Origins in disputes
The origins of that Anglican Communion as we have come to know it can be found in two legal battles and a doctrinal dispute that rocked the Anglican churches in the 1850s and 1860s. The first of these legal battles became known as the Eton College Case. In 1857, the courts ruled that the established Church of England could not exist in those colonies where there was a local legislature.
A year earlier, the Bishop of Cape Town, Robert Gray, called a diocesan synod in 1856 – a synod that preceded by 12 years the first diocesan synod in the Church of England, which was held in the Diocese of Lichfield in 1868.
Some years after his synod in Cape Town, Gray – by now accepted as Archbishop of Cape Town and Metropolitan – attempted to depose the Bishop of Natal, John Colenso, for heresy in 1863. Colenso appealed to the Privy Council in London, which ruled in March 1865 that Gray and his synod could only exercise authority over those who voluntarily accepted it. It also held that the letters patent issued to the bishop were invalid because the Cape Colony had its own legislature.
By the time the judgment was issued, Gray had tried Colenso on the grounds that Colenso had sworn canonical obedience to him as metropolitan, thus voluntarily accepting his jurisdiction. The rulings from Gray and the Privy Council left a complete mess. The letters patent were invalid, bishops had been appointed by patents issued in London and yet there was no established church for them to serve in because the colony had its own legislature.
It was a difficult mess from which the churches in the colonies would find it even more difficult to disentangle themselves.
The crisis over the deposition of Colenso and the problems it left inspired the Irish-born Bishop of Ontario, 40-year-old John Travers Lewis (1825-1901), and the Provincial Synod of the Anglican Church in Canada in 1865 to issue a formal request to the Archbishop of Canterbury, Charles Longley, asking him to call a General Council of the Anglican Communion “in every land.”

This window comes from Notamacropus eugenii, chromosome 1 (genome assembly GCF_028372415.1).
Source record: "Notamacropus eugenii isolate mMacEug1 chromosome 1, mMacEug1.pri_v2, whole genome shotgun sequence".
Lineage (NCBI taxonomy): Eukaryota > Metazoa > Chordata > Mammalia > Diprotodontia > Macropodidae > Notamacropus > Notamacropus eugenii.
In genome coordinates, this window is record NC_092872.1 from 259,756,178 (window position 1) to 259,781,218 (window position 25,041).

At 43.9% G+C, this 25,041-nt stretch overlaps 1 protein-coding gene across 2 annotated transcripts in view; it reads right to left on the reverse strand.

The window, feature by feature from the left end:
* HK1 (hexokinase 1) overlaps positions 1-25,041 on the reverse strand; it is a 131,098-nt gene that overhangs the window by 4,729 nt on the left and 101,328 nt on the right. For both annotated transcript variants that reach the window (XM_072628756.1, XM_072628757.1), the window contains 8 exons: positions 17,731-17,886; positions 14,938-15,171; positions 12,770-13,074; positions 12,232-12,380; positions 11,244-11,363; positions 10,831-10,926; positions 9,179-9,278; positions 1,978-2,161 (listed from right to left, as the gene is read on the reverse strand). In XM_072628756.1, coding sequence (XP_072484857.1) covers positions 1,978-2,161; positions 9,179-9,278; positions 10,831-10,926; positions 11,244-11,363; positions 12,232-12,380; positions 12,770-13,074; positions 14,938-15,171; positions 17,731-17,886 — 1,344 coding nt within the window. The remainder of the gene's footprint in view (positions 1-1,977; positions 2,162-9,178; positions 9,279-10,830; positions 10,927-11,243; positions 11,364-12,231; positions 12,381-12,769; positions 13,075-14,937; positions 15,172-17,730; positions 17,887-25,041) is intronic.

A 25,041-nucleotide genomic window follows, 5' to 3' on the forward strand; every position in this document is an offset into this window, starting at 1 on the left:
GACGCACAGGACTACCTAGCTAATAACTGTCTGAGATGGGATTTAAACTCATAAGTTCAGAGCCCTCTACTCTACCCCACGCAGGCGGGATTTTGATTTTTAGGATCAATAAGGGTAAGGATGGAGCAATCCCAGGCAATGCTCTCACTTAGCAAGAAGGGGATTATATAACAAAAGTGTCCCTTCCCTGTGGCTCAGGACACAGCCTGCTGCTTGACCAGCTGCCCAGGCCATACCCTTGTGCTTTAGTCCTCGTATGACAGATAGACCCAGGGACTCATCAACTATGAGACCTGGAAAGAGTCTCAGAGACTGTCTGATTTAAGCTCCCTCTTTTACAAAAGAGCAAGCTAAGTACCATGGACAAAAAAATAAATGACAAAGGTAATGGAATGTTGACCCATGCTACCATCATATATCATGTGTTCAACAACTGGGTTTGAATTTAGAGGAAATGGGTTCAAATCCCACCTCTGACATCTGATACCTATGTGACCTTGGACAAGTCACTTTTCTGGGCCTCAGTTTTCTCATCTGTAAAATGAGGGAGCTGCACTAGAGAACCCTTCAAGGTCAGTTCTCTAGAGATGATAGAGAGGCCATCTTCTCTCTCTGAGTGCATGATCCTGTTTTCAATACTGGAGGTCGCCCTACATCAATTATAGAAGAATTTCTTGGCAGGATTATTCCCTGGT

Some English bishops doubted the wisdom or even the legality of calling such a conference. But the idea was supported at a meeting of the Lower House of the Convocation of Canterbury in May 1866. But Longley conferred with other bishops beyond the boundaries of the Church of England and the Church of Ireland, beyond the colonial boundaries too: among those he consulted was the American Episcopalian Bishop of Illinois, Henry John Whitehouse (1803-1874).
It was clear, as the invitations were being sent out, that the proposed meeting could neither enact canons nor make any decision that was binding on the Church. Nevertheless, the invitations went out to “the bishops in visible communion with the United Church of England and Ireland” to a meeting under the Presidency of the Archbishop of Canterbury in Lambeth Palace. The invitations were sent to 150 bishops: 67 attended, although the Archbishop of York, petulant if not hostile from the first refused.
And so, the first Lambeth Conference met from 24-27 September 1867 and the Anglican Communion was formally established because of a dispute involving a church that traces it origins to an Irish missionary, and because of the response to that dispute by an Irish-born bishop in Canada, John Travers Lewis. Lewis was born in Garrycloyne Castle, Co Cork, and had been a curate in Newtown Butler, Co Fermanagh, before going as a missionary in 1849 to Canada, where he ended his days as Archbishop of Ontario.
2.1: The mission of Patrick and early Irish Christianity.
2.2: Challenges facing the communion of global Anglicanism today, including the Anglican Covenant.
Reading for that seminar:
The Anglican Covenant (supplied).
Member Churches of the Anglican Communion:
A world map showing the Provinces of the Anglican Communion (blue), as well as the Churches in full communion with the Anglican Communion: the Nordic and Baltic Episcopal Lutheran Churches of the Porvoo Communion (green), and the Old Catholic Churches in the Utrecht Union (red)
The Anglican Church of Burundi; the Church of the Province of Central Africa; Province de l’Eglise Anglicane du Congo; the Anglican Church of Kenya; the Church of Nigeria (Anglican Communion); l’Eglise Episcopal au Rwanda; the Anglican Church of Southern Africa; the Episcopal Church of the Sudan; the Anglican Church of Tanzania; the Church of the Province of Uganda; the Church of the Province of West Africa.